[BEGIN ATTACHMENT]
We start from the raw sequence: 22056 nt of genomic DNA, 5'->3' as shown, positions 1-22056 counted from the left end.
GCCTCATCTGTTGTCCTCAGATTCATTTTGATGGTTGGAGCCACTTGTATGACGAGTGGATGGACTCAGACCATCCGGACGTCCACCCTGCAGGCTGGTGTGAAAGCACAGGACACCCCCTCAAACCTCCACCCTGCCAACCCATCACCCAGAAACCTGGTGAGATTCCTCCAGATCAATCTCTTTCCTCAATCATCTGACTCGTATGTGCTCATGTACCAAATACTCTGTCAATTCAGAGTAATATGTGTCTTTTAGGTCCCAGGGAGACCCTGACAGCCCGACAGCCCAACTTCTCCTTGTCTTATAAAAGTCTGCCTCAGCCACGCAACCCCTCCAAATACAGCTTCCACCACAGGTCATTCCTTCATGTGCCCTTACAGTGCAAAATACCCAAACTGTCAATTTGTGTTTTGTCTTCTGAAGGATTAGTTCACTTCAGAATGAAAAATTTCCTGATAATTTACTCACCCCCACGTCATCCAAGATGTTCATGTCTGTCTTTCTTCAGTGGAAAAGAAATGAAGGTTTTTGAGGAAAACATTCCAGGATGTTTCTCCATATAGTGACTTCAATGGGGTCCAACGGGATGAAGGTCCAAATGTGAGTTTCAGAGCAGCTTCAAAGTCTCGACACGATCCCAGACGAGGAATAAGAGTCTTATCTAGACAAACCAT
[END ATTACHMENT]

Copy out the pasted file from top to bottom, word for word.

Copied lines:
We start from the raw sequence: 22056 nt of genomic DNA, 5'->3' as shown, positions 1-22056 counted from the left end.
GCCTCATCTGTTGTCCTCAGATTCATTTTGATGGTTGGAGCCACTTGTATGACGAGTGGATGGACTCAGACCATCCGGACGTCCACCCTGCAGGCTGGTGTGAAAGCACAGGACACCCCCTCAAACCTCCACCCTGCCAACCCATCACCCAGAAACCTGGTGAGATTCCTCCAGATCAATCTCTTTCCTCAATCATCTGACTCGTATGTGCTCATGTACCAAATACTCTGTCAATTCAGAGTAATATGTGTCTTTTAGGTCCCAGGGAGACCCTGACAGCCCGACAGCCCAACTTCTCCTTGTCTTATAAAAGTCTGCCTCAGCCACGCAACCCCTCCAAATACAGCTTCCACCACAGGTCATTCCTTCATGTGCCCTTACAGTGCAAAATACCCAAACTGTCAATTTGTGTTTTGTCTTCTGAAGGATTAGTTCACTTCAGAATGAAAAATTTCCTGATAATTTACTCACCCCCACGTCATCCAAGATGTTCATGTCTGTCTTTCTTCAGTGGAAAAGAAATGAAGGTTTTTGAGGAAAACATTCCAGGATGTTTCTCCATATAGTGACTTCAATGGGGTCCAACGGGATGAAGGTCCAAATGTGAGTTTCAGAGCAGCTTCAAAGTCTCGACACGATCCCAGACGAGGAATAAGAGTCTTATCTAGACAAACCAT